Shama Barot of Amrit Ocean Resort & Residences: “How To Develop Mindfulness And Serenity During Stressful Or Uncertain Times”

Shama Barot of Amrit Ocean Resort & Residences: “How To Develop Mindfulness And Serenity During Stressful Or Uncertain Times”

Positivity — taking care of others starts with taking care of yourself. I like to bring a spirit of optimism to any situation with a healthy dose of reality. This allows me to shift my focus from the problems to the solutions. Right now that means knowing that we will get through this situation, we will come out stronger, and we can take actionable steps to reduce its negative impact, starting with washing our hands better, staying at home, and building immunity through the cultivation of a lifestyle that is heavier on healthy habits over non-healthy ones — all things in moderation, even good things.

As a part of my series about “How To Develop Mindfulness And Serenity During Stressful Or Uncertain Times”, I had the pleasure of interviewing Shama Barot.

Shama embodies what it takes to balance life, career, and wellness. Today, she is focused on Strategy & Development as the Co-Founder of Amrit Ocean Resort & Residences — the Next-Generation, Destination Wellness Spa Resort in the Palm Beaches, Florida. Shama grew up experimenting with wellness — small lifestyle changes to optimize her ability to perform as a competitive dancer, enhanced by ancient practices from her Indian heritage.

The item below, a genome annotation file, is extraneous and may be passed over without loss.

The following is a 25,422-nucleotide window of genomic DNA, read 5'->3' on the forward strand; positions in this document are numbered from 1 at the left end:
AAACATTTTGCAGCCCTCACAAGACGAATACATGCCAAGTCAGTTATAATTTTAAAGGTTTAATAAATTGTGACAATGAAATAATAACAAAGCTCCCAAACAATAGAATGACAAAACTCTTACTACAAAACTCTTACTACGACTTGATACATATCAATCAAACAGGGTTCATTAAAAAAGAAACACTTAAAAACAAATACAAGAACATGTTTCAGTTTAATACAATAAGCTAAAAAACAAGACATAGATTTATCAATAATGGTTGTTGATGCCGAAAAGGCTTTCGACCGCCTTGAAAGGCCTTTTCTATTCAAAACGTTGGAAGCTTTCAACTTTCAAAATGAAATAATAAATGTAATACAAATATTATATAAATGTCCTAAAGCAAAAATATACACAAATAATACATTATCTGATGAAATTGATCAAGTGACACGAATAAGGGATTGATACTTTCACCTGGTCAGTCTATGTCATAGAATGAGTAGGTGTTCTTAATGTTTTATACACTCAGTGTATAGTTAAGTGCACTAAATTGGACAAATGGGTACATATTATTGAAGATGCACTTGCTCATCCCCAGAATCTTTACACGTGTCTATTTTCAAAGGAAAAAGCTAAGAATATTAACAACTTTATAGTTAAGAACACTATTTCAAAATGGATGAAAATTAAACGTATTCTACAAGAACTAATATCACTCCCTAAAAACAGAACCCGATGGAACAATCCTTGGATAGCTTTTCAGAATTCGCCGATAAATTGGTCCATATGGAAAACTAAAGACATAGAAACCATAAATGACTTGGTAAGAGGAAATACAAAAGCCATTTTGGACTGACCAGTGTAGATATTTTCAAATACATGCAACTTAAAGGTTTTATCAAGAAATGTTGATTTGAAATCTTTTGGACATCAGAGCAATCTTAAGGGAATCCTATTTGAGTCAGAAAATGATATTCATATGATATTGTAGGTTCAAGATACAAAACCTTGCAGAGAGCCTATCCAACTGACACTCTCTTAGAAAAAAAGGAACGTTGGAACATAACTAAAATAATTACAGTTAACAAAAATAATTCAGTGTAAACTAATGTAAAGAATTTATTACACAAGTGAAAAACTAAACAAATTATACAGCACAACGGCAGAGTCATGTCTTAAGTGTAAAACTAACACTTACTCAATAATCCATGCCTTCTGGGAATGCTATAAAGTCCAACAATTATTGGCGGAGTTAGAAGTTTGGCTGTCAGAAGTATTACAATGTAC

Thank you so much for doing this with us! Our readers would love to “get to know you” a bit better. Can you share with us the backstory about what brought you to your specific career path?

This is always such a fun question because it makes me wonder what career path I’m perceived to be on! Personally, I grew up a competitive dancer. I was very in tune with my body — how I felt, how I performed, what posture I maintained, what movement felt right, etc. — from a very young age. When I was dancing, I was practicing my deepest state of mindfulness — through movement. To deepen my practice, I learned how to improve my nutrition, fitness, & sleep — components that would later become pillars of my work. Through my Indian-American upbringing, I learned about both ancient and modern sciences that allowed me to experiment on these pillars from multiple modalities — knowledge that I became passionate to share with others.

Professionally, I grew up around the real estate. I never thought I would be a part of it but about 7 years ago, it hit me like a calling because I realized that my parents had spent 30+ years building a platform to do good. At the time, I was on sabbatical, volunteering at a children’s hospital in Morocco and was blown away by the inequality & lack of access that many people had to education and employment. Similarly, my immigrant parents — who came to the US from India with $0 in the bank — learned from their parents that the greatest gift to give someone was the gift of employment. As the saying goes, “give a man a fish, and you’ll feed him for a day. Teach a man to fish, and you’ve fed him for a lifetime.” Fast forward to today, they have built a successful company with focuses in real estate & technology, employing over 20,000 people. Through their actions, I learned about hard work and doing well by doing good. Through my experiences, I became passionate about using this platform for education, employment & equality.